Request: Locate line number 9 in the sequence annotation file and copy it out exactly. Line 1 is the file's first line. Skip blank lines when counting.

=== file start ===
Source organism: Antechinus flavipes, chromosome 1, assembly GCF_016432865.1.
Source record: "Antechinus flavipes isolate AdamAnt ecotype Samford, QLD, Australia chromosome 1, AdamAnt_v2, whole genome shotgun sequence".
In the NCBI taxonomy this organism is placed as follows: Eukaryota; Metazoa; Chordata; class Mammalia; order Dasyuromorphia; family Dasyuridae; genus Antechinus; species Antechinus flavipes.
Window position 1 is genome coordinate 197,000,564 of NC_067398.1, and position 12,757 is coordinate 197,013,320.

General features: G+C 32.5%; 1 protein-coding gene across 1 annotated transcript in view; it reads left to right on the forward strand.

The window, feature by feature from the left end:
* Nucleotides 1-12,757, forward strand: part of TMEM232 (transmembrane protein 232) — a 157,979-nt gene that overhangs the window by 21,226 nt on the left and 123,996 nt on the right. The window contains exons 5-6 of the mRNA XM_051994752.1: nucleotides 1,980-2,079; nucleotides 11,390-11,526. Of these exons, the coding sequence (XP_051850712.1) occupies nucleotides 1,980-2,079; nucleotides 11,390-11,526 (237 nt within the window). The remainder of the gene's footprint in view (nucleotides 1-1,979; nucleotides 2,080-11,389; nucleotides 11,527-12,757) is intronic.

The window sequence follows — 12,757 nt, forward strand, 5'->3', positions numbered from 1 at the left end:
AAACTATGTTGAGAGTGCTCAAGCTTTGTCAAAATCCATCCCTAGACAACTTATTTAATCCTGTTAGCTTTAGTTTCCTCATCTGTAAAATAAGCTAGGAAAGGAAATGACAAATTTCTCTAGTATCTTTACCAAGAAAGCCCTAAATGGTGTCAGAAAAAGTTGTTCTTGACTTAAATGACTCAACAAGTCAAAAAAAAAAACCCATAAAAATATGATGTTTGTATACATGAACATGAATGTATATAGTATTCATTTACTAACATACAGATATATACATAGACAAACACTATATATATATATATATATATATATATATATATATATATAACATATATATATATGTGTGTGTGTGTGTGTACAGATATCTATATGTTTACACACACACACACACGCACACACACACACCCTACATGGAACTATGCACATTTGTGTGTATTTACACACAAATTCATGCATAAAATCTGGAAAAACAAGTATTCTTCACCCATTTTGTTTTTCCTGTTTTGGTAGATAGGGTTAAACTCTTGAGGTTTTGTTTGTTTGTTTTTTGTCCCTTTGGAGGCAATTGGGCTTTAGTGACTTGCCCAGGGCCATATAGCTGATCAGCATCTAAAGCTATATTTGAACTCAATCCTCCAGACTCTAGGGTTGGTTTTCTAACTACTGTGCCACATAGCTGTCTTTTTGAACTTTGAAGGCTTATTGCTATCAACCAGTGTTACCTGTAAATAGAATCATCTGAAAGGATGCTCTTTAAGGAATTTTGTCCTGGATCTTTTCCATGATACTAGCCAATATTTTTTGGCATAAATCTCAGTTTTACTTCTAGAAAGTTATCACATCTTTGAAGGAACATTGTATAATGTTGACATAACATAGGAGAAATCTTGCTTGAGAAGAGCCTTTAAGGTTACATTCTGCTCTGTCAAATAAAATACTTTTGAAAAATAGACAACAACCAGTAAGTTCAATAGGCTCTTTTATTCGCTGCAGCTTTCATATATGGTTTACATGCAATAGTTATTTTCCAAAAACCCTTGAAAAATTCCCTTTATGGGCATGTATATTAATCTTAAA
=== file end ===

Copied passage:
AAACTATGTTGAGAGTGCTCAAGCTTTGTCAAAATCCATCCCTAGACAACTTATTTAATCCTGTTAGCTTTAGTTTCCTCATCTGTAAAATAAGCTAGGAAAGGAAATGACAAATTTCTCTAGTATCTTTACCAAGAAAGCCCTAAATGGTGTCAGAAAAAGTTGTTCTTGACTTAAATGACTCAACAAGTCAAAAAAAAAAACCCATAAAAATATGATGTTTGTATACATGAACATGAATGTATATAGTATTCATTTACTAACATACAGATATATACATAGACAAACACTATATATATATATATATATATATATATATATATATATATAACATATATATATATGTGTGTGTGTGTGTGTACAGATATCTATATGTTTACACACACACACACACGCACACACACACACCCTACATGGAACTATGCACATTTGTGTGTATTTACACACAAATTCATGCATAAAATCTGGAAAAACAAGTATTCTTCACCCATTTTGTTTTTCCTGTTTTGGTAGATAGGGTTAAACTCTTGAGGTTTTGTTTGTTTGTTTTTTGTCCCTTTGGAGGCAATTGGGCTTTAGTGACTTGCCCAGGGCCATATAGCTGATCAGCATCTAAAGCTATATTTGAACTCAATCCTCCAGACTCTAGGGTTGGTTTTCTAACTACTGTGCCACATAGCTGTCTTTTTGAACTTTGAAGGCTTATTGCTATCAACCAGTGTTACCTGTAAATAGAATCATCTGAAAGGATGCTCTTTAAGGAATTTTGTCCTGGATCTTTTCCATGATACTAGCCAATATTTTTTGGCATAAATCTCAGTTTTACTTCTAGAAAGTTATCACATCTTTGAAGGAACATTGTATAATGTTGACATAACATAGGAGAAATCTTGCTTGAGAAGAGCCTTTAAGGTTACATTCTGCTCTGTCAAATAAAATACTTTTGAAAAATAGACAACAACCAGTAAGTTCAATAGGCTCTTTTATTCGCTGCAGCTTTCATATATGGTTTACATGCAATAGTTATTTTCCAAAAACCCTTGAAAAATTCCCTTTATGGGCATGTATATTAATCTTAAA